We are pleased to report that your drinking water meets or exceeds all federal and state requirements.
1 The value reported under Amount Detected for TOC is the lowest ratio of percentage of TOC actually removed to percentage of TOC required to be removed. A value of greater than 1 indicates that the water system is in compliance with TOC removal requirements. A value of less than 1 indicates a violation of the TOC removal requirements. 2 Turbidity is a measure of the cloudiness of the water. It is monitored because it is a good indicator of the effectiveness of the filtration system.
Our water is monitored for many different kinds of substances on a very strict sampling schedule. Also, the water we deliver must meet specific health standards. Here, we show only those substances that were detected in our water. (A complete list of all our analytical results is available upon request.) Remember that detecting a substance does not mean the water is unsafe to drink; our goal is to keep all detects below their respective maximum allowed levels.
The state recommends monitoring for certain substances less often than once per year because the concentrations of these substances do not change frequently. In these cases, the most recent sample data are included, along with the year in which the sample was taken.
We participated in the 4th stage of the U.S. EPA’s Unregulated Contaminant Monitoring Rule (UCMR4) program by performing additional tests on our drinking water. UCMR4 sampling benefits the environment and public health by providing the EPA with data on the occurrence of contaminants suspected to be in drinking water, in order to determine if the EPA needs to introduce new regulatory standards to improve drinking water quality. Unregulated contaminant monitoring data are available to the public, so please feel free to contact us if you are interested in obtaining that information. If you would like more information on the U.S. EPA’s Unregulated Contaminant Monitoring Rule, please call the Safe Drinking Water Hotline at (800) 426-4791.
90th percentile: The levels reported for lead and copper represent the 90th percentile of the total number of sites tested. The 90th percentile is equal to or greater than 90% of our lead and copper detections.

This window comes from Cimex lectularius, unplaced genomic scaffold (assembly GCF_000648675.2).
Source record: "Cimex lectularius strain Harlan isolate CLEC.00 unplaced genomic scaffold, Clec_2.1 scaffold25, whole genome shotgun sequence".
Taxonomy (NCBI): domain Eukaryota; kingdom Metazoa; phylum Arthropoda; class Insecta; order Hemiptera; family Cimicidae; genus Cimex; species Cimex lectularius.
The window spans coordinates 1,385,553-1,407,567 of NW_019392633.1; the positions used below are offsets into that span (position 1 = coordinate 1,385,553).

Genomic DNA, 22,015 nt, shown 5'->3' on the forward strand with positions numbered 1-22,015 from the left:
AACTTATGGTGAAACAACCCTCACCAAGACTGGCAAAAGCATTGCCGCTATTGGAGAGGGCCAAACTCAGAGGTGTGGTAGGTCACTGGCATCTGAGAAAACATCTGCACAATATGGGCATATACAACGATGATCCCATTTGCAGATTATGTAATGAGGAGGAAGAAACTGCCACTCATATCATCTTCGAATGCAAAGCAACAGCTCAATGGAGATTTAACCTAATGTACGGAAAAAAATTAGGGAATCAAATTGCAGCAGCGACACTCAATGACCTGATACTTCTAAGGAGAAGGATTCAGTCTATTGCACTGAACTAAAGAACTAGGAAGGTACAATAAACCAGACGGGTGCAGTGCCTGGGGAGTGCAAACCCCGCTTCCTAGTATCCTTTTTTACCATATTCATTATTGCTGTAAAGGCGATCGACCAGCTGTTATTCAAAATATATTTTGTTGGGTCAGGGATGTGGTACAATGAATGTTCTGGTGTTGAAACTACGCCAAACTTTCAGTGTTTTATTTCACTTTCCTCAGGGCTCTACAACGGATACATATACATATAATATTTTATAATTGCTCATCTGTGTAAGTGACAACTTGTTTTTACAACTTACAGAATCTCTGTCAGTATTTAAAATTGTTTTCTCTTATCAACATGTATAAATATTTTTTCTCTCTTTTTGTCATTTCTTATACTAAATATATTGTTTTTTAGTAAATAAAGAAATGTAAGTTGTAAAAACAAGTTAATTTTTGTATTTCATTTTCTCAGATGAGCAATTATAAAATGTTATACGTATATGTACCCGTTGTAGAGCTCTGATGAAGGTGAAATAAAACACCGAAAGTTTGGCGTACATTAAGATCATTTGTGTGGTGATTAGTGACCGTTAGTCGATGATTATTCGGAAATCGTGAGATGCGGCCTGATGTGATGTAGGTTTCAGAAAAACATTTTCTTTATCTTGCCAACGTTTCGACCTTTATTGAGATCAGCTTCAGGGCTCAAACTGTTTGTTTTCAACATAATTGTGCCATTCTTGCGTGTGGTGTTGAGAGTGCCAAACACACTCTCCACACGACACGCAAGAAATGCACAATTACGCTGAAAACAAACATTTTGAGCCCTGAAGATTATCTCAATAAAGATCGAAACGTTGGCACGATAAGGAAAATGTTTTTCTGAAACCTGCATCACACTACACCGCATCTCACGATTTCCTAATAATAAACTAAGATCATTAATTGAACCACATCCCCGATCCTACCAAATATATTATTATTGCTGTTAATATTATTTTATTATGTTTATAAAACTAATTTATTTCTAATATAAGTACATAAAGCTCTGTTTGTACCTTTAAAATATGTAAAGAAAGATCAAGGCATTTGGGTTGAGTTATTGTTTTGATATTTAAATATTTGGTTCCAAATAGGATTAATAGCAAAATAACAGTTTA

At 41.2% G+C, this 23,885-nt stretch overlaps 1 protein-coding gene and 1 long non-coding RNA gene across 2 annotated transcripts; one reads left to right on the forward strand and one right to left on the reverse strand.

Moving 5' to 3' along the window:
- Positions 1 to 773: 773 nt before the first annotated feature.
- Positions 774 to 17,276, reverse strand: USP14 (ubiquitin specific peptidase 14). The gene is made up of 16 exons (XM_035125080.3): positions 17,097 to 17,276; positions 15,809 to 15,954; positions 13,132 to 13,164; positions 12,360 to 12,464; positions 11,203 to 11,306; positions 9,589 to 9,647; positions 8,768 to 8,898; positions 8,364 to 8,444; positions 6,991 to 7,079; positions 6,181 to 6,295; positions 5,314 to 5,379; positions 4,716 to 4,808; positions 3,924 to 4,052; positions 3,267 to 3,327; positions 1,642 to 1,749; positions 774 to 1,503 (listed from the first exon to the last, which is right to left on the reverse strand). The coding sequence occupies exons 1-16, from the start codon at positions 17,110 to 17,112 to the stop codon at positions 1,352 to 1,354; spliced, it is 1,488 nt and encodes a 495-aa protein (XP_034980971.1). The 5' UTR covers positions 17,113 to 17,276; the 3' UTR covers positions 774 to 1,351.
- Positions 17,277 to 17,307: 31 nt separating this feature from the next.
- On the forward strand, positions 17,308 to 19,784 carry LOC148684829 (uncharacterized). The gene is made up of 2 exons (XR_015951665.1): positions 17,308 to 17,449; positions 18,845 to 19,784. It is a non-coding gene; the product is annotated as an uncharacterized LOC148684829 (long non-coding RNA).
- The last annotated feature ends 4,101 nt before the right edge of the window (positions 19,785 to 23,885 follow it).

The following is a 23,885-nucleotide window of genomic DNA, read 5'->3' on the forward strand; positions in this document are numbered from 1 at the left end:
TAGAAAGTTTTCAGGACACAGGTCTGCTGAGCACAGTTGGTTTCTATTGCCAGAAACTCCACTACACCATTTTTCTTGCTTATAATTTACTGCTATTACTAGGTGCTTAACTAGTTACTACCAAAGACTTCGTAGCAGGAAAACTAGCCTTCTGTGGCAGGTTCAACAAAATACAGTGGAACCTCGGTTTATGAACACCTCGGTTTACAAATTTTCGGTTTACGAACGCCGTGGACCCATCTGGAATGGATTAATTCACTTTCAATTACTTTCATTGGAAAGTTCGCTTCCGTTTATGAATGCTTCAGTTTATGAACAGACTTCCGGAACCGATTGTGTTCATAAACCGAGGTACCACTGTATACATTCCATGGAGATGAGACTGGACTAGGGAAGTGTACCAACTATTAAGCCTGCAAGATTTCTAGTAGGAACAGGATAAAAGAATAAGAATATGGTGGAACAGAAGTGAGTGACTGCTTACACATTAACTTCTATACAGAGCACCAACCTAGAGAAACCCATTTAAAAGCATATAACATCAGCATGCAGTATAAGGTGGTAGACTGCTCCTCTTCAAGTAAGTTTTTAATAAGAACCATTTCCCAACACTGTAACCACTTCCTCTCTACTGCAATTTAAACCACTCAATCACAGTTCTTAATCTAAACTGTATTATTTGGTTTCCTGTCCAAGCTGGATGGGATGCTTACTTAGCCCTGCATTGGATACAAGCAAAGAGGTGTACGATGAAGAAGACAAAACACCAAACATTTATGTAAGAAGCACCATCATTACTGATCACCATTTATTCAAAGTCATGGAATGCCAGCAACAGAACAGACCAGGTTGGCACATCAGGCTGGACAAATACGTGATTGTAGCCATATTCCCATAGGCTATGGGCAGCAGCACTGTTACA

AL (Action Level): The concentration of a contaminant that, if exceeded, triggers treatment or other requirements that a water system must follow.
MCL (Maximum Contaminant Level): The highest level of a contaminant that is allowed in drinking water. MCLs are set as close to the MCLGs as feasible using the best available treatment technology.
MCLG (Maximum Contaminant Level Goal): The level of a contaminant in drinking water below which there is no known or expected risk to health. MCLGs allow for a margin of safety.
MRDL (Maximum Residual Disinfectant Level): The highest level of a disinfectant allowed in drinking water. There is convincing evidence that addition of a disinfectant is necessary for control of microbial contaminants.
MRDLG (Maximum Residual Disinfectant Level Goal): The level of a drinking water disinfectant below which there is no known or expected risk to health. MRDLGs do not reflect the benefits of the use of disinfectants to control microbial contaminants.
NA: Not applicable
NTU (Nephelometric Turbidity Units): Measurement of the clarity, or turbidity, of water. Turbidity in excess of 5 NTU is just noticeable to the average person.
ppb (parts per billion): One part substance per billion parts water (or micrograms per liter).
ppm (parts per million): One part substance per million parts water (or milligrams per liter).
TT (Treatment Technique): A required process intended to reduce the level of a contaminant in drinking water.